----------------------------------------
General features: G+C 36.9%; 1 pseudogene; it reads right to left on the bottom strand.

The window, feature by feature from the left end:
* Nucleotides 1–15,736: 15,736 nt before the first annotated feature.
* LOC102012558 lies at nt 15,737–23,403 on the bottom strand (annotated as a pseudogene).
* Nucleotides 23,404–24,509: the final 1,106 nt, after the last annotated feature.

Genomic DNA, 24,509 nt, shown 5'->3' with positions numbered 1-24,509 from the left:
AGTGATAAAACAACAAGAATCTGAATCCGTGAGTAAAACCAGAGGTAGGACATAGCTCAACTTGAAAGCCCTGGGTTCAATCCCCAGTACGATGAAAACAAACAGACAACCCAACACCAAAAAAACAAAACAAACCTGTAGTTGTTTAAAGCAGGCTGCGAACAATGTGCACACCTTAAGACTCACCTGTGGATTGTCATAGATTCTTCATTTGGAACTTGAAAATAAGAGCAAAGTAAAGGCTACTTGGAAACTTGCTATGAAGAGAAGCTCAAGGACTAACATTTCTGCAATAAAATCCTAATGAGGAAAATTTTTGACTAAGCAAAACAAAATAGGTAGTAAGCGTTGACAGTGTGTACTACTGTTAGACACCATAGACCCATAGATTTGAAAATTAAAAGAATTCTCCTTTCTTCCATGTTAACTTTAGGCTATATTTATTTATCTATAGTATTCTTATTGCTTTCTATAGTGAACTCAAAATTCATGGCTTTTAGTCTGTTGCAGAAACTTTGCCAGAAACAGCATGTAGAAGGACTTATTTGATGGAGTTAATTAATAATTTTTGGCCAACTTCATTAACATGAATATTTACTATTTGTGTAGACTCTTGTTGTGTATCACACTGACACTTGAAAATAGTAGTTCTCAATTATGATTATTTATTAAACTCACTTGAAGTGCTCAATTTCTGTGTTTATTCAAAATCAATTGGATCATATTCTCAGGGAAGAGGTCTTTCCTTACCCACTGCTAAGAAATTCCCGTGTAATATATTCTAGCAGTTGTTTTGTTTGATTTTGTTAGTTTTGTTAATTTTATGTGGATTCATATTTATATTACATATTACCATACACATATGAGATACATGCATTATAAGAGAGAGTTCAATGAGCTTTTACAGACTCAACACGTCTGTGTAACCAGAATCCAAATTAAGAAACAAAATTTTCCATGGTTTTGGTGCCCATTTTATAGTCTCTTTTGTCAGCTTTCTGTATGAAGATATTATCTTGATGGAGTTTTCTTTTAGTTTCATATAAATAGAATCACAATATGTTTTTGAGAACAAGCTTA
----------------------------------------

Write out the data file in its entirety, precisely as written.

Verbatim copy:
General features: G+C 36.9%; 1 pseudogene; it reads right to left on the bottom strand.

The window, feature by feature from the left end:
* Nucleotides 1–15,736: 15,736 nt before the first annotated feature.
* LOC102012558 lies at nt 15,737–23,403 on the bottom strand (annotated as a pseudogene).
* Nucleotides 23,404–24,509: the final 1,106 nt, after the last annotated feature.

Genomic DNA, 24,509 nt, shown 5'->3' with positions numbered 1-24,509 from the left:
AGTGATAAAACAACAAGAATCTGAATCCGTGAGTAAAACCAGAGGTAGGACATAGCTCAACTTGAAAGCCCTGGGTTCAATCCCCAGTACGATGAAAACAAACAGACAACCCAACACCAAAAAAACAAAACAAACCTGTAGTTGTTTAAAGCAGGCTGCGAACAATGTGCACACCTTAAGACTCACCTGTGGATTGTCATAGATTCTTCATTTGGAACTTGAAAATAAGAGCAAAGTAAAGGCTACTTGGAAACTTGCTATGAAGAGAAGCTCAAGGACTAACATTTCTGCAATAAAATCCTAATGAGGAAAATTTTTGACTAAGCAAAACAAAATAGGTAGTAAGCGTTGACAGTGTGTACTACTGTTAGACACCATAGACCCATAGATTTGAAAATTAAAAGAATTCTCCTTTCTTCCATGTTAACTTTAGGCTATATTTATTTATCTATAGTATTCTTATTGCTTTCTATAGTGAACTCAAAATTCATGGCTTTTAGTCTGTTGCAGAAACTTTGCCAGAAACAGCATGTAGAAGGACTTATTTGATGGAGTTAATTAATAATTTTTGGCCAACTTCATTAACATGAATATTTACTATTTGTGTAGACTCTTGTTGTGTATCACACTGACACTTGAAAATAGTAGTTCTCAATTATGATTATTTATTAAACTCACTTGAAGTGCTCAATTTCTGTGTTTATTCAAAATCAATTGGATCATATTCTCAGGGAAGAGGTCTTTCCTTACCCACTGCTAAGAAATTCCCGTGTAATATATTCTAGCAGTTGTTTTGTTTGATTTTGTTAGTTTTGTTAATTTTATGTGGATTCATATTTATATTACATATTACCATACACATATGAGATACATGCATTATAAGAGAGAGTTCAATGAGCTTTTACAGACTCAACACGTCTGTGTAACCAGAATCCAAATTAAGAAACAAAATTTTCCATGGTTTTGGTGCCCATTTTATAGTCTCTTTTGTCAGCTTTCTGTATGAAGATATTATCTTGATGGAGTTTTCTTTTAGTTTCATATAAATAGAATCACAATATGTTTTTGAGAACAAGCTTA